There is scant record of the Kagwahiv prior to their pacification by an expedition led by Nimuendajú in 1923, save for numerous melodramatic accounts of their raids on rubber tappers on the Madeira. Phonological affinities with the Urubu (Ka'apor) of Maranhão suggest an ultimate coastal origin, confirmed by legendary accounts of a journey upriver to their present location from "a land without water," crossing an expanse in which the shore was out of sight for two days (the lower Amazon above Marajó). The first historical references to them, however, do not occur until the end of the eighteenth century, when, according to Nimuendajú's researches, they were located at the confluence of the Arinos and Juruena rivers on the upper Tapajós. Nimuendajú (1924) has reconstructed the history of their ancestral tribe, denoted "Cabahyba" by Martius, from the first mention of them on the Tapajós in 1797, whence they were driven by the Portuguese-armed Mundurucu in the mid-nineteenth century, scattering westward to and distributed in fragments along the Machado (where Lévi-Strauss encountered the "Tupí Cawahíb") and to the present location of the Kagwahiv on the Madeira.
Fission was a continuing process; a Pai'i chief described to one backwoodsman how the Kutipai'i split off from them over a leadership issue. In the late nineteenth century, Byahu (who met his end ambushed by a Piraha) may have been chief over all those who call themselves Kagwahiv, but after his death they divided into subregional groups, with Diai'i holding sway in the upper Maici region, where Nimuendajú established his pacification post in 1923, and Byahu's son Pyrehakatu in the Rio Ipixuna region, which he had opened up with a few of Dyahu's sons-in-law. After pacification, separate Indian Protection Service (SPI) posts were set up at Canavial on the Ipixuna (under Antonio Lobat and a series of successors) and at the mouth of the Maici Mirim near Calamas. The SPI mandate was terminated in 1942, and the Canavial post was turned over to the appointed chief Paulinho Neves (Ijet, Pyrehakatu's son-in-law), but Garcia de Freitas stayed on as patrão at the Calamas post and was succeeded by his son Benjamin.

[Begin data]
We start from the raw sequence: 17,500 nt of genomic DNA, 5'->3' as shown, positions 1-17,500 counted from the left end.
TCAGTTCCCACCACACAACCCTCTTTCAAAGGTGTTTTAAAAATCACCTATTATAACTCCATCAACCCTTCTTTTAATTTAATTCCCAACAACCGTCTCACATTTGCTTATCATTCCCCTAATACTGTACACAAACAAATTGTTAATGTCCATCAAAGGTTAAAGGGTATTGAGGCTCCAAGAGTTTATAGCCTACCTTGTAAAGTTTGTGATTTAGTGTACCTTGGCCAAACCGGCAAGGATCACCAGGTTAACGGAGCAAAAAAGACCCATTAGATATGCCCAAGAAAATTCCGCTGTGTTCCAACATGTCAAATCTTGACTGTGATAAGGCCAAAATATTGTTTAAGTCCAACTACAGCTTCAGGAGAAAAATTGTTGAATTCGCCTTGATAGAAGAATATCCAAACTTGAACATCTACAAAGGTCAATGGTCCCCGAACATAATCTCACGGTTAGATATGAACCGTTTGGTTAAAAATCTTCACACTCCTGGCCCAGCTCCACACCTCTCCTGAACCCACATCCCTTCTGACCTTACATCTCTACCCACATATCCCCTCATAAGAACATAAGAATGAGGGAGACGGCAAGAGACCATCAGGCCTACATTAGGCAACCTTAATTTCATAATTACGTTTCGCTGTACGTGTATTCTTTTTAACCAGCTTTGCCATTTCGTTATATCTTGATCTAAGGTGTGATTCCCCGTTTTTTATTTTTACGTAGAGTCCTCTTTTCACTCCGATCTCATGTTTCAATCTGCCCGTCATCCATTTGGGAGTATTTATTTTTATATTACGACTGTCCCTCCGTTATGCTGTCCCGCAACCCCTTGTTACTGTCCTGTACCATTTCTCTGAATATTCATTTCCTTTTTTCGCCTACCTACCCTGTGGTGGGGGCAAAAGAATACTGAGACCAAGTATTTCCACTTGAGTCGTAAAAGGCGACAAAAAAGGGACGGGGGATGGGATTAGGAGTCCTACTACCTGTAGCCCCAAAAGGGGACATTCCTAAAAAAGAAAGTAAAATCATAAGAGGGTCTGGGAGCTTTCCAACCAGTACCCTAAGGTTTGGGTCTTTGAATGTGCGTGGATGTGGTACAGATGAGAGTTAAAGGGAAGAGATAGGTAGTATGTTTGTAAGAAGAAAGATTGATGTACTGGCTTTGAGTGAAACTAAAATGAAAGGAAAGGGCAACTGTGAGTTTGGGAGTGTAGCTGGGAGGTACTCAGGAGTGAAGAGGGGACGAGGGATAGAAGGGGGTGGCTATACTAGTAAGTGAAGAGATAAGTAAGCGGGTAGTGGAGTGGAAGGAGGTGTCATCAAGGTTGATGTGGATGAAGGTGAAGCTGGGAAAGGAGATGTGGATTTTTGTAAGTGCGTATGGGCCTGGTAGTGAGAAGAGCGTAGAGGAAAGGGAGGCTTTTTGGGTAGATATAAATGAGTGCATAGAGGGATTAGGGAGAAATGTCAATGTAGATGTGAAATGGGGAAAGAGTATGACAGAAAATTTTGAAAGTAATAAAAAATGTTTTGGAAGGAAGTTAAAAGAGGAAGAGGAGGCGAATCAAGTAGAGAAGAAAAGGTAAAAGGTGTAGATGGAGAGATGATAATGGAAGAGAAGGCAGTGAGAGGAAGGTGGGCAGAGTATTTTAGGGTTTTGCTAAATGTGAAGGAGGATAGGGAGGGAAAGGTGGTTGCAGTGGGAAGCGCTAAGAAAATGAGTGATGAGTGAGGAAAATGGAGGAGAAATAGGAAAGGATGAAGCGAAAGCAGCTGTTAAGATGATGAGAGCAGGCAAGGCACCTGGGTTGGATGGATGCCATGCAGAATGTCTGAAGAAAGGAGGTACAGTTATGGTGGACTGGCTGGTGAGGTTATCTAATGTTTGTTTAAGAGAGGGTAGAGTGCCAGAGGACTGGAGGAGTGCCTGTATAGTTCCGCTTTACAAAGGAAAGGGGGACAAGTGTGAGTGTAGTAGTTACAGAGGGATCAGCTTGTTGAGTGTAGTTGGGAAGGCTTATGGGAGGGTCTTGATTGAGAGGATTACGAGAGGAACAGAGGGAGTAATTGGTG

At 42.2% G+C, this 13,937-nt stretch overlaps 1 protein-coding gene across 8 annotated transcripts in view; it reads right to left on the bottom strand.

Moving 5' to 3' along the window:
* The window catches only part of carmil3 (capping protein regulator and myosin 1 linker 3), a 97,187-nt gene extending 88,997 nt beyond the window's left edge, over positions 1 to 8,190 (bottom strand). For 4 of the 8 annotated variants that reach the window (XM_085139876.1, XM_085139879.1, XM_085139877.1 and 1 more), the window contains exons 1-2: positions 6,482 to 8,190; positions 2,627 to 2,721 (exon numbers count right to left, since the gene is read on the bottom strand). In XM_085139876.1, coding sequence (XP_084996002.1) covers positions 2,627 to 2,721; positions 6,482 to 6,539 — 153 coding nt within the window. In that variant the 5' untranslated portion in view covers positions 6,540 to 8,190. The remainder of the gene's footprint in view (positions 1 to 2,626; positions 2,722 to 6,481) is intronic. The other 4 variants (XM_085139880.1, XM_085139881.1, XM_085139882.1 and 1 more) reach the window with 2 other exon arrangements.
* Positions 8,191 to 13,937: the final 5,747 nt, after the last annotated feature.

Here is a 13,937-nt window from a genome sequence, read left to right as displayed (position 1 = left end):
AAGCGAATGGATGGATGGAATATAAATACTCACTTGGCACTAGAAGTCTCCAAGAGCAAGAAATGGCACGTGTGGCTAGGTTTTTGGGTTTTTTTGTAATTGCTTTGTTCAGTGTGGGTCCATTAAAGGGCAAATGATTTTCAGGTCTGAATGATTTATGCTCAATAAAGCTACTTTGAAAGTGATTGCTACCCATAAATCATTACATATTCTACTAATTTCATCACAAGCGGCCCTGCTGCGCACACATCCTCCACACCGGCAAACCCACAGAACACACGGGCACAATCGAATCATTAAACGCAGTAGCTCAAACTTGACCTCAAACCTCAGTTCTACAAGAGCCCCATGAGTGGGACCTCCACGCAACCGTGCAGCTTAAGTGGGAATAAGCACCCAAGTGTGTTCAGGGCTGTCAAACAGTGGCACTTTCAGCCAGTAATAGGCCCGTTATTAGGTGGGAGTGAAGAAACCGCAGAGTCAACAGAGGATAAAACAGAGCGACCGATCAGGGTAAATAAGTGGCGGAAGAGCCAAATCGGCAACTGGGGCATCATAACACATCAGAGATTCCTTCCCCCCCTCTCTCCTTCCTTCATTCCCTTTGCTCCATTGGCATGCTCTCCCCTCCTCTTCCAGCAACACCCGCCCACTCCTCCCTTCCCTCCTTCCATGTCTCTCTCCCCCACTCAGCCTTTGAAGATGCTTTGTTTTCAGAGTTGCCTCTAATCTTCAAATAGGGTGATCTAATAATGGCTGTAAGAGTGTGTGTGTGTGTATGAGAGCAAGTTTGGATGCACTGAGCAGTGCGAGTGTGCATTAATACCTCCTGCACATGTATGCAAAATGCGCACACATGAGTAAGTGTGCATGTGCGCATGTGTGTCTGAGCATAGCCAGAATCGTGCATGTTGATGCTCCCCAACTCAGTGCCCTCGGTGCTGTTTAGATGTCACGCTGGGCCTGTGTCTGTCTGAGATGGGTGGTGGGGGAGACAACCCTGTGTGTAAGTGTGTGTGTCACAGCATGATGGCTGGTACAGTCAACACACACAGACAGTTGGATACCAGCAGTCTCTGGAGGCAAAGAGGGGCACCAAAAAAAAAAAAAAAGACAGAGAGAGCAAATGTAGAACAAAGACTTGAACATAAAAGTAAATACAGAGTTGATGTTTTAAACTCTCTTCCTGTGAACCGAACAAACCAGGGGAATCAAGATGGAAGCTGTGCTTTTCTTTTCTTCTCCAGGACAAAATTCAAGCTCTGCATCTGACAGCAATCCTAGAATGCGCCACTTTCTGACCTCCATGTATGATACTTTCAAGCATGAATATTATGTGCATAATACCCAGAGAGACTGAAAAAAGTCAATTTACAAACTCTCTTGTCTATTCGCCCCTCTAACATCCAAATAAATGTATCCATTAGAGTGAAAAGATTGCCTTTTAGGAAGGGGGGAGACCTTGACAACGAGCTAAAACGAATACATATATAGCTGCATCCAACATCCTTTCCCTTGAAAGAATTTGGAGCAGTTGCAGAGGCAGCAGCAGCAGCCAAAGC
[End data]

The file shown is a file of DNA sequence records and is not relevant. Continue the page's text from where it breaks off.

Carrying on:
Groups also live near Tres Casas, on the seringal owned by the progressive descendants of the enlightened landowner Manuel Lobo (who instigated the pacification to end the state of war between the Kagwahiv and the rubber tappers) and near Nimuendajú's pacification outpost just east of Humaita. The Kagwahiv were nominally converted by Salesians and have abandoned traditional ritual but maintain their beliefs, social patterns, and food avoidances. A team of Summer Institute of Linguistics (a Protestant organization) missionary-linguists, Helen Pease and LaVera Betts, were at Canavial from after 1960 to 1976 doing linguistic research and rendering medical treatment, but they made no converts. Economically dependent on the gathering of sorva latex, a jungle product used in natural plastics, the Kagwahiv are hard-pressed economically and are diminishing in numbers. It is difficult for young people to find appropriate spouses of the opposite moiety, and the outlook for preservation of their social system is not bright. Many Kagwahiv retain a strong pride in their history and values, however, and despite the universal contempt for índios in Amazonas, the Kagwahiv retain a certain local respect for their past valor and continuing determination.